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Osram's exit from RM2bil Kedah project unlikely to have major impact on PNB, EPF and KWAP

Publish date: Thu, 16 May 2024, 10:57 AM

KUALA LUMPUR: Any grim outcome from Austrian-German company AMS Osram AG's decision to pull out from a RM2 billion semiconductor project in Kedah has been dispelled.

Some analysts believe there is unlikely to be harsh financial consequences on the three major funds that have committed RM2 billion to the project.

The funds are Permodalan Nasional Bhd (PNB), the Employees Provident Fund (EPF) and Retirement Fund Inc (KWAP).

They said Osram will honour its financial obligations to the institutions according to the sale and leaseback agreement signed about six months ago.

Tradeview Capital Sdn Bhd chief executive officer Ng Zhu Hann said it appears that the three major institutions have started providing funds for the construction.

"The first phase used some of the earmarked investment funds estimated at US$1 billion multi-year, multi-stage investment. The current building represents the first phase of that investment. This is based on public information." 

He said further investment may not be needed due to the sudden change in the business direction by Osram, as far as the new facility is concerned.

"Based on the agreement between the three major institutions and Osram, there is unlikely to be any financial impact. 

"In the worst-case scenario, where Osram fails to find a third party to take over its lease, Osram will continue to honour its financial obligations to PNB, EPF and KWAP as per the agreement and service its lease agreement with the three institutions," he added.

The deal was supposed to have been concluded in December 2023, with Osram to lease the facility from them.

Two weeks ago, Osram announced that it would write down its micro LED operations after losing a key customer, presumably Apple, which had previously committed to making substantial pre-payments.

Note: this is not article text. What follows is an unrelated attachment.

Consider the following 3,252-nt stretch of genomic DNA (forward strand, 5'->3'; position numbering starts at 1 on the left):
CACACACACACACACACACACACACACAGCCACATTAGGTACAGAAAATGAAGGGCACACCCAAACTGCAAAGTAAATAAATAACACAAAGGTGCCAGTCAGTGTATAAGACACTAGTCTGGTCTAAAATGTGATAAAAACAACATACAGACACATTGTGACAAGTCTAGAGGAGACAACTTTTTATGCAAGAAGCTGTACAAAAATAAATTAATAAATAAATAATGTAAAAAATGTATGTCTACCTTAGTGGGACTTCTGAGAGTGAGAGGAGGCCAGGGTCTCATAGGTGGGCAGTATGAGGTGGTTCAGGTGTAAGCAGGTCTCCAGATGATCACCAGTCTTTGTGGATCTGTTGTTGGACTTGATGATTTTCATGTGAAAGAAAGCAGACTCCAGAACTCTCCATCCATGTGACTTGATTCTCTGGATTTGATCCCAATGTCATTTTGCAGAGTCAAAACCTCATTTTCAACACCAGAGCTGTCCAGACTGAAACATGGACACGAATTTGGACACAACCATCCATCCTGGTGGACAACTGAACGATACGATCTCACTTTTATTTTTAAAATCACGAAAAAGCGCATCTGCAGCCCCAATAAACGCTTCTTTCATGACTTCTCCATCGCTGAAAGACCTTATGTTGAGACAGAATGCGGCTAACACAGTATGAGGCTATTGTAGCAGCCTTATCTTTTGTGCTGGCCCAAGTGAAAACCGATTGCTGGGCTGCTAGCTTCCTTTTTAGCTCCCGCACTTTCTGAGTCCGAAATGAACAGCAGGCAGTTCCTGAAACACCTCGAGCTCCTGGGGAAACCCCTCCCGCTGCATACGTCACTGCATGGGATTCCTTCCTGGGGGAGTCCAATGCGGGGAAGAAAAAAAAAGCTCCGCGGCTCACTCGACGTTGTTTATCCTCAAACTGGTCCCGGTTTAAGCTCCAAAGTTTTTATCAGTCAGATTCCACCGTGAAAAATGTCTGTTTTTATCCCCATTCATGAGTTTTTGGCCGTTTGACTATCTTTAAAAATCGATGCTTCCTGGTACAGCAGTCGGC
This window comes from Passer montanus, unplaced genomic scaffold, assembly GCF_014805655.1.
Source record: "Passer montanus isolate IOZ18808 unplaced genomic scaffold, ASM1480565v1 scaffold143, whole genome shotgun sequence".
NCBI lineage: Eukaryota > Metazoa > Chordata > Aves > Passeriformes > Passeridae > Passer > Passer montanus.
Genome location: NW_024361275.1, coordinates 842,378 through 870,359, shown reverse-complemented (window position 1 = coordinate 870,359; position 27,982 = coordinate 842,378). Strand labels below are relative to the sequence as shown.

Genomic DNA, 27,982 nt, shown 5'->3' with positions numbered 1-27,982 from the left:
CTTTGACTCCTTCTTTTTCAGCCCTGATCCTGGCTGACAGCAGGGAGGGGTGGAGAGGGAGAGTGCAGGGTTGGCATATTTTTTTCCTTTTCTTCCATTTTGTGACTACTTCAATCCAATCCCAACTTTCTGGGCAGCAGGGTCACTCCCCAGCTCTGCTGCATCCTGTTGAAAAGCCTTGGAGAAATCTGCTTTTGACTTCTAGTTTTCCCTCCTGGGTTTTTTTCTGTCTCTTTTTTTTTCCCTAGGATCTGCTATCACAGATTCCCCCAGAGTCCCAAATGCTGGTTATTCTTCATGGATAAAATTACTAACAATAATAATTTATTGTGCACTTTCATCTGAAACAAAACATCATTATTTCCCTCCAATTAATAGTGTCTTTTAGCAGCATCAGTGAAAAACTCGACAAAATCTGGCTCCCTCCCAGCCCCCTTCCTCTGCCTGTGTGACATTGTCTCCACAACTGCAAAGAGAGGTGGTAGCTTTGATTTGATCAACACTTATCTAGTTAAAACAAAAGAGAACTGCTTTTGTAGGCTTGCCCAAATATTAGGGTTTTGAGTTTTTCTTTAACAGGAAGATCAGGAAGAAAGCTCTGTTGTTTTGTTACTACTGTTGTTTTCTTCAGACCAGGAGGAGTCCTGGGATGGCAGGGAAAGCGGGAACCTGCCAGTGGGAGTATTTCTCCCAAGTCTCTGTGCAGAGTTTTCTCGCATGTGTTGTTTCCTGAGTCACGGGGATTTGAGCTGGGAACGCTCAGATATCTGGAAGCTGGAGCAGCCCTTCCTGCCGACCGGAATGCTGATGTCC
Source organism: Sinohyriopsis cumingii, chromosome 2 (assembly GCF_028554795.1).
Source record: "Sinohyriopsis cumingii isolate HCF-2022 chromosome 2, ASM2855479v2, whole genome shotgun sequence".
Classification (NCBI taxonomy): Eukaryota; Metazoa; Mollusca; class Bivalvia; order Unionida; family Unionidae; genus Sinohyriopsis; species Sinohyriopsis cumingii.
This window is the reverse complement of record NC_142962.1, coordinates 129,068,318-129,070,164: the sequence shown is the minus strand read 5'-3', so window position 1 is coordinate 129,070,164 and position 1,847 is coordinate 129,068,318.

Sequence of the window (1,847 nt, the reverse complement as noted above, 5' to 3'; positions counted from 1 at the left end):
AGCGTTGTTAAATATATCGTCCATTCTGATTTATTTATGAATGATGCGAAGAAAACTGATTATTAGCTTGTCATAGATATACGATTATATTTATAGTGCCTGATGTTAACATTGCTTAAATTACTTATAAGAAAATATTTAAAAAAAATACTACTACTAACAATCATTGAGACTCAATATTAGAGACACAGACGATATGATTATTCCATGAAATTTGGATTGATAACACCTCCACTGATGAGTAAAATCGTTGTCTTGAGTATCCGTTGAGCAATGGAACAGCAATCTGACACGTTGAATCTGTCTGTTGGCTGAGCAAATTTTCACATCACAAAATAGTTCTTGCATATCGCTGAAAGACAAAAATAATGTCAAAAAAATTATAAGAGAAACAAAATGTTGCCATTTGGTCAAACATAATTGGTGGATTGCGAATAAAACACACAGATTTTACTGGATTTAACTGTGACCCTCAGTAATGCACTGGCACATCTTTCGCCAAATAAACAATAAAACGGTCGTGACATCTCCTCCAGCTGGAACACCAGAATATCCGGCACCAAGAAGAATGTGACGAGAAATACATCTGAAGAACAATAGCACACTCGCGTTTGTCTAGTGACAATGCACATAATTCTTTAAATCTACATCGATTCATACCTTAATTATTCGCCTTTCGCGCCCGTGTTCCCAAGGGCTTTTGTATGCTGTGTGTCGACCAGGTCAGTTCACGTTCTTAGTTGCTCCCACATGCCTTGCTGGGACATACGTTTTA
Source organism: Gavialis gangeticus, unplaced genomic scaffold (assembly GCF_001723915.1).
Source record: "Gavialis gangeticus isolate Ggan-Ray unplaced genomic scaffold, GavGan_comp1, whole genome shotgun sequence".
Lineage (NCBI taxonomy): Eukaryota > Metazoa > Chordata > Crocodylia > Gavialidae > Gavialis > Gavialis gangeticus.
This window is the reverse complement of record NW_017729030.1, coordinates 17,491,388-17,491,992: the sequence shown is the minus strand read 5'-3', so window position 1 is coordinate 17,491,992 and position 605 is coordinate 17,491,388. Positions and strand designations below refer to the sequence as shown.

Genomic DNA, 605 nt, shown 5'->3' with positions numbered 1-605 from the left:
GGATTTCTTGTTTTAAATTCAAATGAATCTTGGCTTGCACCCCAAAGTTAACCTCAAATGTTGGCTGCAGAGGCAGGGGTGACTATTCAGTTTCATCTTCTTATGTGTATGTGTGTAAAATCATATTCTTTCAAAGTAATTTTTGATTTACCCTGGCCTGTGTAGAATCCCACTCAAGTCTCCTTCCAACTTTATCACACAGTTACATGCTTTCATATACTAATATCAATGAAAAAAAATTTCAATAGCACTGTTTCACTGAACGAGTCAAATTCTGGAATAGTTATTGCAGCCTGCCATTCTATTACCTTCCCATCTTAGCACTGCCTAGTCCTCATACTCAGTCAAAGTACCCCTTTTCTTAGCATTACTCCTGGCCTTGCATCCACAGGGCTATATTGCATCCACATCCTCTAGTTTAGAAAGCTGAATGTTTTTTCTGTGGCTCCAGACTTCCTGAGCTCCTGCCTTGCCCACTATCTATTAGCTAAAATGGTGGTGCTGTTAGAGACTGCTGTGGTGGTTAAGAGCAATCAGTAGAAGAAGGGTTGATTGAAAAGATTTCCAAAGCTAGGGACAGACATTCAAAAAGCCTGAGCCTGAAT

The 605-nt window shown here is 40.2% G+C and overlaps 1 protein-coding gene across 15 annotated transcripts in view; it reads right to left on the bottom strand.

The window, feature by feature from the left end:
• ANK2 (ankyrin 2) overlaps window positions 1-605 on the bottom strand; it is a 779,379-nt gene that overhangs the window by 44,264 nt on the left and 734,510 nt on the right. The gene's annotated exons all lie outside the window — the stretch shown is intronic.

Corporate finance expert David Singh said the project has started and Osram had indicated that many other keen parties are eying the asset in Kulim.

"However, it is too early to make any call, and it is best to let things take their course. The sale-leaseback deal must have been favourable for Osram, as it provides cash-flow injections in light of its poor credit ratings and heavy capex commitments." 

As of March 14, Osram's stock was traded at 1.3 euros, tumbling from its high of 37 euros in early 2018.

"This is a good example of why parties' credit risk must be evaluated diligently and taken into consideration when structuring deals," David said.

Meanwhile, Ng said the current status of the sales and lease agreement between the three entities and Osram is that the project is expected to proceed as planned, regardless of whether Osram uses the facility.

"Failure to honour the agreement would likely result in a termination penalty. However, since the facility is custom-built for Osram, finding another tenant may be challenging and time-consuming. 

"The responsibility for this lies with Osram, not with the three major funds involved."

Ng said the project has indeed started. 

This co-investment model, aimed at attracting foreign direct investment, represents a significant positive shift from past practices.

However, Osram's failure to fulfil its obligations may impact future co-investment and sale-leaseback projects involving these institutions, added Ng.

'Business Times' has reached out to PNB and EPF spokespersons on Tuesday for comments.

Penang Institute economist and socioeconomic researcher Doris Liew said should Osram encounter challenges in finding a successor lessee, the parties may engage in discussions to explore alternative solutions. 

"These could include extending the lease term, renegotiating the terms of the agreement, or devising a contingency plan to ensure the continued operation and maintenance of the facility. Such proactive measures would aim to uphold the financial stability and viability of the investment for all stakeholders." 

She said while Osram's struggles have raised concerns, its commitment to meeting financial obligations offers reassurance regarding the investment.

David also said whether Osram intends to proceed with its 8.0-inch LED manufacturing facilities is irrelevant. 

It is obliged to pay for lease money for the next 10 years with a clear exit strategy embedded for EPF and its co-investors, he added.

"Osram is rated 'BB-' by both S&P Global and Fitch Ratings. This implies that the investment by EPF and co-investors is risky and well below investment grade, unless some form of credit enhancement is incorporated with the deal," he said.

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